UK government loses Brexit legal challenge
The UK government on Tuesday lost a landmark legal challenge after the Supreme Court ruled that Prime Minister Theresa May cannot unilaterally trigger...
The UK government on Tuesday lost a landmark legal challenge after the Supreme Court ruled that Prime Minister Theresa May cannot unilaterally trigger the process of Britain’s exit from the EU and must seek Parliament’s nod, dealing a huge blow to her Brexit plans.
The judgement means the British Prime Minister cannot trigger Article 50 of the Lisbon Treaty to officially begin Brexit negotiations with the 28-member European Union (EU) until Britain’s MPs and peers give their backing.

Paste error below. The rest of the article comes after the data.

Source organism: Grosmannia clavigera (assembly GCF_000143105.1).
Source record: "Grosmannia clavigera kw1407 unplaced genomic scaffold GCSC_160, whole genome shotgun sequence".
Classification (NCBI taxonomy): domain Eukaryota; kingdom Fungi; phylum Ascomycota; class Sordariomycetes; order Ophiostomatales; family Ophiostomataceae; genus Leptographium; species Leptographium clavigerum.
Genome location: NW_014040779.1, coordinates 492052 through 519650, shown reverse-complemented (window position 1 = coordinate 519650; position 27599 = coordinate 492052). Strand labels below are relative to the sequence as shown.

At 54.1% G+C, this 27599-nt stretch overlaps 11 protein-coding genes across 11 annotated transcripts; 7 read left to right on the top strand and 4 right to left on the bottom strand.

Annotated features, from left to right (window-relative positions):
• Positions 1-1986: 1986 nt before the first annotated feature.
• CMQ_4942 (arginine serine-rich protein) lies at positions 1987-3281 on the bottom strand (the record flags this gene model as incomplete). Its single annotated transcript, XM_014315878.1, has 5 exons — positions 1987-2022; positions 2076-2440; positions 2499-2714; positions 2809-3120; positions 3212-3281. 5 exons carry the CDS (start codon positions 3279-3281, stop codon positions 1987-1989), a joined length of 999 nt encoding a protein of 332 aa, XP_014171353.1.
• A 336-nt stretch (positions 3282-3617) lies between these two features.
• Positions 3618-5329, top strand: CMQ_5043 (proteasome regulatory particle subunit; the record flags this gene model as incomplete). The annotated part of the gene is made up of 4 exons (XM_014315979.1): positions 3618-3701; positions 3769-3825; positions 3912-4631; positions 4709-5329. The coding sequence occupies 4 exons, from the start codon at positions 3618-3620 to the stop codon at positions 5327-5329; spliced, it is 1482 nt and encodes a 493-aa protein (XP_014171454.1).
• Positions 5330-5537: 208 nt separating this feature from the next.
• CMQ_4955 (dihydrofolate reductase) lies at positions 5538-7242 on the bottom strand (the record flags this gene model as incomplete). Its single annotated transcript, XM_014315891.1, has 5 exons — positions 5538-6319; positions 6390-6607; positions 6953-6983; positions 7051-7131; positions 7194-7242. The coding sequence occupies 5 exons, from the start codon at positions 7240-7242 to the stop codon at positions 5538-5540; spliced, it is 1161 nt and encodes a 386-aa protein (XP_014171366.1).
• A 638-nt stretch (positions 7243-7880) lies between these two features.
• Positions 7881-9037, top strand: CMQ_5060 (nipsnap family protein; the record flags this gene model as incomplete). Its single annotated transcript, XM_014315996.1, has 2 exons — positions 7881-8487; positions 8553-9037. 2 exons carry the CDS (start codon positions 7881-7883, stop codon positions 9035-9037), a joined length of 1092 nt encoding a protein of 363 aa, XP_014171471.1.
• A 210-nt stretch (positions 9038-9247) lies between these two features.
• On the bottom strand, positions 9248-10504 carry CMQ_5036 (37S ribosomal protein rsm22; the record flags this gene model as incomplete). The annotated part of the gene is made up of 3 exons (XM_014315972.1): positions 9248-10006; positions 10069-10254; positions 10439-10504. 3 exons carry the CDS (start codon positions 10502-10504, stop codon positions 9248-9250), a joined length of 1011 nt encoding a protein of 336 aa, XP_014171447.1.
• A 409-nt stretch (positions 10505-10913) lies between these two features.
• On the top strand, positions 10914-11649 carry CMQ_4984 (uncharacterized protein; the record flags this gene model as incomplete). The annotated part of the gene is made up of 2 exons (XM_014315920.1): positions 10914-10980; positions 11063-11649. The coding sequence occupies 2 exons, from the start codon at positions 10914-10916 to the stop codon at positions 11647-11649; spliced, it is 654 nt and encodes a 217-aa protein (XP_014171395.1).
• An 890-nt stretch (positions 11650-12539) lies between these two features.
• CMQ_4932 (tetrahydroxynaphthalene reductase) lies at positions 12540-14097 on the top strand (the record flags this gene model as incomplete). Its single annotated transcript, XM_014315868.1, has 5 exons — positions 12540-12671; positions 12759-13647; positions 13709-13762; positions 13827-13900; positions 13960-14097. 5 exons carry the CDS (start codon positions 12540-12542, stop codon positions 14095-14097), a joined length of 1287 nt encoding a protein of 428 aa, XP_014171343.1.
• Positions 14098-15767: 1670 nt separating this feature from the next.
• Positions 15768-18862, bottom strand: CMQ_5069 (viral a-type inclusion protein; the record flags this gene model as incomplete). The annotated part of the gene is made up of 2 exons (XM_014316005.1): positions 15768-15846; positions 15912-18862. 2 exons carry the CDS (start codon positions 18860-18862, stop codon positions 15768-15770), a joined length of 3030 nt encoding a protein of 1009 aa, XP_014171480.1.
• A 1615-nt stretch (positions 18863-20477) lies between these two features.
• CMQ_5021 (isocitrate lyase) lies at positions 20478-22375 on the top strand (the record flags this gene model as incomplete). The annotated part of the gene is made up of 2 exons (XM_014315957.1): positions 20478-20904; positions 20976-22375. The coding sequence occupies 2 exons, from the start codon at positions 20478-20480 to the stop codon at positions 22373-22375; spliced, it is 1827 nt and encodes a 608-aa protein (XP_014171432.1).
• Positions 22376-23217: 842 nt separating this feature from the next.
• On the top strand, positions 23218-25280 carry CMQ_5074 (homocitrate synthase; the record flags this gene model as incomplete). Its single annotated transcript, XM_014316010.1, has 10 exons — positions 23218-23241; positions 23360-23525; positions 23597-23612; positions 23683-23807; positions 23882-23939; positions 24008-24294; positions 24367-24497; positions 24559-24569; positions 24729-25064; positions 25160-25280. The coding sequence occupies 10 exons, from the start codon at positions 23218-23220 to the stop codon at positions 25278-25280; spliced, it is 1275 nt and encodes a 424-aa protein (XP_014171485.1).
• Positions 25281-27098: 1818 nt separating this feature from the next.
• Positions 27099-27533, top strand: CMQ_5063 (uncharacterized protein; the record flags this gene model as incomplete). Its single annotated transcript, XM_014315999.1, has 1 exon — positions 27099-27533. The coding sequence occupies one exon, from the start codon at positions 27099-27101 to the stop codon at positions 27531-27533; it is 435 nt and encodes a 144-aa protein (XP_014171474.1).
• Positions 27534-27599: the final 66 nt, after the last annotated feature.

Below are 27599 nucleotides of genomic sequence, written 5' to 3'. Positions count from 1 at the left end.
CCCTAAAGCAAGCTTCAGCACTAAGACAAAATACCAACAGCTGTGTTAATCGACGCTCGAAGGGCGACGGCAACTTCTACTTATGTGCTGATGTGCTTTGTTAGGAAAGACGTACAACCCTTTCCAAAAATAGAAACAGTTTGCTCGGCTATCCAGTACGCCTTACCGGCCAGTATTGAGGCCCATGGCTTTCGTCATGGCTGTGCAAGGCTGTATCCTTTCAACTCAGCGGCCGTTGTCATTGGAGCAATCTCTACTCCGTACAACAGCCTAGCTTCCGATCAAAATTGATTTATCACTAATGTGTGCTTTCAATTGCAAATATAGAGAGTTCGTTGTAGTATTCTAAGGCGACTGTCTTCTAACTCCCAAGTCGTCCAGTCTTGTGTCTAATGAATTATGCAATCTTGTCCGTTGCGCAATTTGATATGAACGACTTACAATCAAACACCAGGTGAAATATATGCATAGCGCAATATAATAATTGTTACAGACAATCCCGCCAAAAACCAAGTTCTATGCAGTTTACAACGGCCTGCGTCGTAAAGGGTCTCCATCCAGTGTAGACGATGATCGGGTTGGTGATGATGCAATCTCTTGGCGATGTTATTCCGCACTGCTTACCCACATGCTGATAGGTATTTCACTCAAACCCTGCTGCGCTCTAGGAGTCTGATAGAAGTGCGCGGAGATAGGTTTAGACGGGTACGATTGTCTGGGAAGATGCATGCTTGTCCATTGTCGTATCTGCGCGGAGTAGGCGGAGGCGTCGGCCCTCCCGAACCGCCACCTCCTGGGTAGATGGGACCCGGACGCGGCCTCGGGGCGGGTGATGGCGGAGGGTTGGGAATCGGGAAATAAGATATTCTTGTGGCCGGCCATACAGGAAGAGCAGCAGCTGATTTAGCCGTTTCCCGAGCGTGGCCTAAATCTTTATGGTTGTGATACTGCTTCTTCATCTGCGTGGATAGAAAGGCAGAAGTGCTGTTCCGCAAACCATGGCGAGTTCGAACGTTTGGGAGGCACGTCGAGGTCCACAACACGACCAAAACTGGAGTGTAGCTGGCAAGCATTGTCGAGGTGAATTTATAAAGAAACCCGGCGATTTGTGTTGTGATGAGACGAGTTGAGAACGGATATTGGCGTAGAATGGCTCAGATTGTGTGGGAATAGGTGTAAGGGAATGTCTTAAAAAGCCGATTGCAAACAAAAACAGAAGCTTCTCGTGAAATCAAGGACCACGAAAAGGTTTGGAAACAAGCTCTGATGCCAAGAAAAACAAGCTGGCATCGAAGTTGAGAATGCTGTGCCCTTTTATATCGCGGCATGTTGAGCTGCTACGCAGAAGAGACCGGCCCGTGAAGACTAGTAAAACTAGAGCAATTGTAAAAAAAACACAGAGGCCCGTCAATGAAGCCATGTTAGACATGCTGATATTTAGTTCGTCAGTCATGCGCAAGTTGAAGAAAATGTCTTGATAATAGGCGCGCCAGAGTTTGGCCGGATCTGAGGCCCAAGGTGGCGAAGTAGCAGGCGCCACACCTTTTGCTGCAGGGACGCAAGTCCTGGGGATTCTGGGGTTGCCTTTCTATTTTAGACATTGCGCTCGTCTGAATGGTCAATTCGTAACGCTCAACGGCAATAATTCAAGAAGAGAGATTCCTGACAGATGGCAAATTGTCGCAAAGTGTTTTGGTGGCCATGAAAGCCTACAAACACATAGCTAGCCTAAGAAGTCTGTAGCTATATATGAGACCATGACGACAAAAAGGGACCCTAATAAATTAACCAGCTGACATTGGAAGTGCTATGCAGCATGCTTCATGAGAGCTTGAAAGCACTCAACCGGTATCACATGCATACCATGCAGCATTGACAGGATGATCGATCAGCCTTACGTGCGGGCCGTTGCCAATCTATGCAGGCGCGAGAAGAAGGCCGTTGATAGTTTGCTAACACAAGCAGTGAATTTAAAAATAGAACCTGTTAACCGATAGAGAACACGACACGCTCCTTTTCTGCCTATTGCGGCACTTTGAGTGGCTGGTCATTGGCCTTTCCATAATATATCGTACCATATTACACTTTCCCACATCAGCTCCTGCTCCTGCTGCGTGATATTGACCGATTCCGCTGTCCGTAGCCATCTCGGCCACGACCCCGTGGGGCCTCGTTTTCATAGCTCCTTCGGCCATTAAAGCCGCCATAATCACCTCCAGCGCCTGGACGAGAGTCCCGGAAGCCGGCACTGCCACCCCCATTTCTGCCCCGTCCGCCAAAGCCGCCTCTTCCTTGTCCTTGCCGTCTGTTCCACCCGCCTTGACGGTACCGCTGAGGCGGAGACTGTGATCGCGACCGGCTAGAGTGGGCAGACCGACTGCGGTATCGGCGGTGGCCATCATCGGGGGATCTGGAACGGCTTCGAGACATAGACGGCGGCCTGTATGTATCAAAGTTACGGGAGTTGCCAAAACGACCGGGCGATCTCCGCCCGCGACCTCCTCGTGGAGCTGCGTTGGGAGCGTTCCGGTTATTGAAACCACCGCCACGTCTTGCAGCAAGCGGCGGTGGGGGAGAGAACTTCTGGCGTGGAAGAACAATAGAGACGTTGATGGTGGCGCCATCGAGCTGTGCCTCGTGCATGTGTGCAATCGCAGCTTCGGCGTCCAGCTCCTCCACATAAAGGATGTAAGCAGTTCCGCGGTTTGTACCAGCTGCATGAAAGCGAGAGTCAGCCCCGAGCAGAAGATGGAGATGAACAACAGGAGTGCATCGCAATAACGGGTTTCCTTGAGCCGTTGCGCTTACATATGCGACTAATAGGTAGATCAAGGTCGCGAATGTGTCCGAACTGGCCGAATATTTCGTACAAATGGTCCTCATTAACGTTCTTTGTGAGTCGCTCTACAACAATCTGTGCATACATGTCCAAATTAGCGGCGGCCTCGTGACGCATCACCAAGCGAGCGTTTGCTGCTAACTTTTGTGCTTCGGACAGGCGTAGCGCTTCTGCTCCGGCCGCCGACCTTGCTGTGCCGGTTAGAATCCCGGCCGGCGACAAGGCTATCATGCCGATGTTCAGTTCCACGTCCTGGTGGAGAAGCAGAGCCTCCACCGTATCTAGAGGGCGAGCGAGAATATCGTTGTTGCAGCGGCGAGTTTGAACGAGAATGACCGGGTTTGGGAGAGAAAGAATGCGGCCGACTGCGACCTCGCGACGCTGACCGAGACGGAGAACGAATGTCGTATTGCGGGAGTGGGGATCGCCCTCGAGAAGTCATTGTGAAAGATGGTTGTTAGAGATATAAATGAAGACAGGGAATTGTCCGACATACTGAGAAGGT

It has now confirmed that a new bill will be tabled in Parliament “within days” for this purpose.
The government had argued that it already had the executive powers to trigger Article 50 but Supreme Court judges rejected the case by a majority of eight to three.
Reading out the ruling, Supreme Court president Lord Neuberger said: “By a majority of eight to three, the Supreme Court rules that the government cannot trigger Article 50 without an Act of Parliament authorising it to do so.”
The government had lost a High Court case brought by anti-Brexit campaigners last November, leading to the landmark appeal in the Supreme Court heard by all 11 justices of Britain’s highest court.
Downing Street had been preparing for the result for weeks and revealed that it had drafted a “straightforward” bill to seek parliamentary approval to trigger Article 50. The new Bill to be tabled in the UK Parliament will give the government the power to trigger Article 50.
Reacting to the verdict, UK Secretary of State for Exiting the European Union David Davis told the House of Commons, “The judgement does not change the fact the UK is leaving the EU.”